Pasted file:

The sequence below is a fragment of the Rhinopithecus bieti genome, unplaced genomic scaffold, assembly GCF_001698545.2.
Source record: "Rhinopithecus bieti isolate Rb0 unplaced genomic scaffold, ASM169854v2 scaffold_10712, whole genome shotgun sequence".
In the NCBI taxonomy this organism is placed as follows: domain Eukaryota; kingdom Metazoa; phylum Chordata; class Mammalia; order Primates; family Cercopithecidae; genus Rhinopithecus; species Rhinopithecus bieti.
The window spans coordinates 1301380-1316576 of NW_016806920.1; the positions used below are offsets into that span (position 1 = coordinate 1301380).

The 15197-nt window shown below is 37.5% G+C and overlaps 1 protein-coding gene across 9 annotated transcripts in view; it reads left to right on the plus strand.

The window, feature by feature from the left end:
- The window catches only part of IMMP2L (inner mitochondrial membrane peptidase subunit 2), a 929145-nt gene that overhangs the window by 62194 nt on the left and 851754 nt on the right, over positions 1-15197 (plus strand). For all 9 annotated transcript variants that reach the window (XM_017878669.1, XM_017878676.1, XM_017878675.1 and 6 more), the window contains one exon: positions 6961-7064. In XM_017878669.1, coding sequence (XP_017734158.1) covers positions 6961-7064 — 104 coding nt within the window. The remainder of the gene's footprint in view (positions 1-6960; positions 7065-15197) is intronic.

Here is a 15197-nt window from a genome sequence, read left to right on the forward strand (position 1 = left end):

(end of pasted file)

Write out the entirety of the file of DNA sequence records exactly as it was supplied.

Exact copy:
The sequence below is a fragment of the Rhinopithecus bieti genome, unplaced genomic scaffold, assembly GCF_001698545.2.
Source record: "Rhinopithecus bieti isolate Rb0 unplaced genomic scaffold, ASM169854v2 scaffold_10712, whole genome shotgun sequence".
In the NCBI taxonomy this organism is placed as follows: domain Eukaryota; kingdom Metazoa; phylum Chordata; class Mammalia; order Primates; family Cercopithecidae; genus Rhinopithecus; species Rhinopithecus bieti.
The window spans coordinates 1301380-1316576 of NW_016806920.1; the positions used below are offsets into that span (position 1 = coordinate 1301380).

The 15197-nt window shown below is 37.5% G+C and overlaps 1 protein-coding gene across 9 annotated transcripts in view; it reads left to right on the plus strand.

The window, feature by feature from the left end:
- The window catches only part of IMMP2L (inner mitochondrial membrane peptidase subunit 2), a 929145-nt gene that overhangs the window by 62194 nt on the left and 851754 nt on the right, over positions 1-15197 (plus strand). For all 9 annotated transcript variants that reach the window (XM_017878669.1, XM_017878676.1, XM_017878675.1 and 6 more), the window contains one exon: positions 6961-7064. In XM_017878669.1, coding sequence (XP_017734158.1) covers positions 6961-7064 — 104 coding nt within the window. The remainder of the gene's footprint in view (positions 1-6960; positions 7065-15197) is intronic.

Here is a 15197-nt window from a genome sequence, read left to right on the forward strand (position 1 = left end):